The last month-plus has seen good and bad news coming out of several off-site taprooms around Albuquerque, ranging from two openings to two closings to other potential developments that have left folks wondering if the bubble is bursting. As a public service, we tried to sort through the rumors and figure out the solid facts.
On the good front, La Cumbre Westside and Tractor Westside are both humming along. Tractor opened first on McMahon, just east of Unser, and quickly captured the vibe of its other locations. La Cumbre opened to huge crowds with a touch of the original location blended with a more modern atmosphere. We also got good news that Quarter Celtic will open its first taproom in early 2019.
Then, there was everything else. First came the news at the end of July that Monks’ Corner was closing its doors. The location at Third and Silver was never able to draw in the crowds like Abbey Brewing had hoped, and in the end, the decision was made to shut down that taproom. Whether or not a replacement ever opens is something that will be decided at a later time.
Of course, since then, events might have given Abbey a reason to pause. All of us in the Crew were as surprised as anyone when Red Door abruptly announced the closure of its Northeast Heights taproom at Wyoming and Comanche. The taproom was packed with folks on Friday night, answering the call to help drink up as much of the beer on hand as possible. By the time I arrived around 9 p.m., there were only four house beers and the cider left on tap. All the seasonals were long gone.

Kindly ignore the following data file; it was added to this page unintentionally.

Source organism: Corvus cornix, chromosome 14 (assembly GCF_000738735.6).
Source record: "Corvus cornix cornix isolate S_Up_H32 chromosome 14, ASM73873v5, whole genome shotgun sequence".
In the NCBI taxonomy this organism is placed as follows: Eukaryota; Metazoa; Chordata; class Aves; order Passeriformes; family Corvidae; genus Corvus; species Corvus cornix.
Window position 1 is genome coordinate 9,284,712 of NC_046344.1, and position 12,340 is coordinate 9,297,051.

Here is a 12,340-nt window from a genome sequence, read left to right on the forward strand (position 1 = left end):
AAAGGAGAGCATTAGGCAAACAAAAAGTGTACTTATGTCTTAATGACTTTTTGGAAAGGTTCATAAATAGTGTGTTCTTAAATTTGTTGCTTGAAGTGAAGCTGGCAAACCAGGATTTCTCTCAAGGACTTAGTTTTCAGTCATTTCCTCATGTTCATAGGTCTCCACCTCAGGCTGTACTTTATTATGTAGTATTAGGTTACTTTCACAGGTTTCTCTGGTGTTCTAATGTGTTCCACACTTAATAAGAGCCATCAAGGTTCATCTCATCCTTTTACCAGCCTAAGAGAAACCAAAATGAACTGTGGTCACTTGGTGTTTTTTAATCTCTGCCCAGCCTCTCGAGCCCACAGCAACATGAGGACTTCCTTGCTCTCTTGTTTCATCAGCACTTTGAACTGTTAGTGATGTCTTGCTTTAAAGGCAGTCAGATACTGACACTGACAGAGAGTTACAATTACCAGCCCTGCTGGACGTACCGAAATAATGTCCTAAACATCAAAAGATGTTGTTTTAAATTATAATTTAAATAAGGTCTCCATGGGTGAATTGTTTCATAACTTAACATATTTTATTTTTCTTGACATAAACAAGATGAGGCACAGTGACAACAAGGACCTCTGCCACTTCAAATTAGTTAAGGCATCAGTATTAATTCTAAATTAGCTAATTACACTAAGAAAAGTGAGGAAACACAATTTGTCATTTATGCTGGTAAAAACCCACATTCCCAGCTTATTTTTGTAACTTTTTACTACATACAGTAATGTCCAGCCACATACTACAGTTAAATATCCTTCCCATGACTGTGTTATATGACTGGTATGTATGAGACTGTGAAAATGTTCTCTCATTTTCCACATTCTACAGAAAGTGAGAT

I missed owner Matt Biggs by mere minutes, he later told me, but we will be meeting this week to discuss Red Door’s upcoming fourth anniversary. The reason given by Red Door in its social media posts was “a landlord dispute,” which sadly is not all that shocking around Albuquerque. Anyone remember when Pi Brewing had to shut down after its corporate landlord put off repairs to the damaged building for six months? (It had been hit by an out-of-control pickup truck that crashed off Coors.)
The specter of a bad landlord, or something similar, then seemed to crop up with the Soo-bak food truck posted that it was no longer going to park outside Tractor Nob Hill due to an unexplained dispute with the new property owner. That, in turn, led many to suspect Tractor would also shut down its original Albuquerque location, which has been serving folks since 2011. I contacted president/co-owner Skye Devore via email, and she said no one should panic, that Tractor is not closing the taproom.